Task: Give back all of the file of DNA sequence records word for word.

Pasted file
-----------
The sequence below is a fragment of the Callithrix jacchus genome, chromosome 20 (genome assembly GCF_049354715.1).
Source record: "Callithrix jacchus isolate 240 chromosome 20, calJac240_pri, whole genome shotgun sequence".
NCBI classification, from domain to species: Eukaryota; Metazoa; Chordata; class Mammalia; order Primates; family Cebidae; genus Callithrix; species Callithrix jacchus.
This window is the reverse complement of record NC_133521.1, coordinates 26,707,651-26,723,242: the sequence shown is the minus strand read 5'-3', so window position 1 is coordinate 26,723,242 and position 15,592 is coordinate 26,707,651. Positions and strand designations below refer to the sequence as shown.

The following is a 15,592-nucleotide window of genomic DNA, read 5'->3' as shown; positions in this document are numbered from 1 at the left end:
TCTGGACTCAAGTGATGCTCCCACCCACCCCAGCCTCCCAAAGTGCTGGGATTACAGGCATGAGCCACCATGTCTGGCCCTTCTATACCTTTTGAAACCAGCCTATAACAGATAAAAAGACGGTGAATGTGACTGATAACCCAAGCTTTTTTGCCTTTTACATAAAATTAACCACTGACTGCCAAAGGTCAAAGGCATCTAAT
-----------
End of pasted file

The sequence below is a fragment of the Callithrix jacchus genome, chromosome 20 (genome assembly GCF_049354715.1).
Source record: "Callithrix jacchus isolate 240 chromosome 20, calJac240_pri, whole genome shotgun sequence".
NCBI classification, from domain to species: Eukaryota; Metazoa; Chordata; class Mammalia; order Primates; family Cebidae; genus Callithrix; species Callithrix jacchus.
This window is the reverse complement of record NC_133521.1, coordinates 26,707,651-26,723,242: the sequence shown is the minus strand read 5'-3', so window position 1 is coordinate 26,723,242 and position 15,592 is coordinate 26,707,651. Positions and strand designations below refer to the sequence as shown.

The following is a 15,592-nucleotide window of genomic DNA, read 5'->3' as shown; positions in this document are numbered from 1 at the left end:
TCTGGACTCAAGTGATGCTCCCACCCACCCCAGCCTCCCAAAGTGCTGGGATTACAGGCATGAGCCACCATGTCTGGCCCTTCTATACCTTTTGAAACCAGCCTATAACAGATAAAAAGACGGTGAATGTGACTGATAACCCAAGCTTTTTTGCCTTTTACATAAAATTAACCACTGACTGCCAAAGGTCAAAGGCATCTAAT